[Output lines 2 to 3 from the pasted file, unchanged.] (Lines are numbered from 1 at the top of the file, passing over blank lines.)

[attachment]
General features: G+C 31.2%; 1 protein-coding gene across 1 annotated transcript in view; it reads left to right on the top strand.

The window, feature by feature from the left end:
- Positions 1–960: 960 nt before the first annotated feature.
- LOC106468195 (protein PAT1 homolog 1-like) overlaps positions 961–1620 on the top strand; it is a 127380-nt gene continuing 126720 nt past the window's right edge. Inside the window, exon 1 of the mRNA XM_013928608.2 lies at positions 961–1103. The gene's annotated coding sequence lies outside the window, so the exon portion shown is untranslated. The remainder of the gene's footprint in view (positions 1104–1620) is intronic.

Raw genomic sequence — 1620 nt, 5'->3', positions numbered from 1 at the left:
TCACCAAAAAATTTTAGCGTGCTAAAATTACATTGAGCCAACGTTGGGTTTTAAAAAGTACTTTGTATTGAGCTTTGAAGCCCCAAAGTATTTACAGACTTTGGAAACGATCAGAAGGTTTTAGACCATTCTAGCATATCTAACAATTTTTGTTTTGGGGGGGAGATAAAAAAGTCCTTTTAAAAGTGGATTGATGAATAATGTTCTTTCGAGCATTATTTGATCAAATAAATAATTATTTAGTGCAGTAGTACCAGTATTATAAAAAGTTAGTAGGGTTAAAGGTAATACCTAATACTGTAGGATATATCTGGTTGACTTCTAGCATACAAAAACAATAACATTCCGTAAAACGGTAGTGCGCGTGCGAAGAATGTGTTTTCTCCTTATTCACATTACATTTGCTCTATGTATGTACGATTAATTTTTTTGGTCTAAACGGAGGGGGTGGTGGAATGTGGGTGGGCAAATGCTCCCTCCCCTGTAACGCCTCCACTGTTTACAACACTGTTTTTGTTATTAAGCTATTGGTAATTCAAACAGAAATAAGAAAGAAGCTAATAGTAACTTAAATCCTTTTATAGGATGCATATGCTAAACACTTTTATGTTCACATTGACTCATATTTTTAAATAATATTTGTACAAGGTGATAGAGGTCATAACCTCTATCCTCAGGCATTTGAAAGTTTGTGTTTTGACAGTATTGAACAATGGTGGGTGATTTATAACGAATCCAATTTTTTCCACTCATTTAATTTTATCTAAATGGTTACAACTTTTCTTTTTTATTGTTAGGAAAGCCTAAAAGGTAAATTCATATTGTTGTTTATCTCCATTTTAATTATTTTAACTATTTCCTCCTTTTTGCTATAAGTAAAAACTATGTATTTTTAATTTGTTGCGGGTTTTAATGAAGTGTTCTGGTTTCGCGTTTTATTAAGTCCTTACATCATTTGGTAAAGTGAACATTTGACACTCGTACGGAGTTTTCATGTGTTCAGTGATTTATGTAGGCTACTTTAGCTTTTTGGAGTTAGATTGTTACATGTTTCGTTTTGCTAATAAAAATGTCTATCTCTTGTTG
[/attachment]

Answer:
The window, feature by feature from the left end:
- Positions 1–960: 960 nt before the first annotated feature.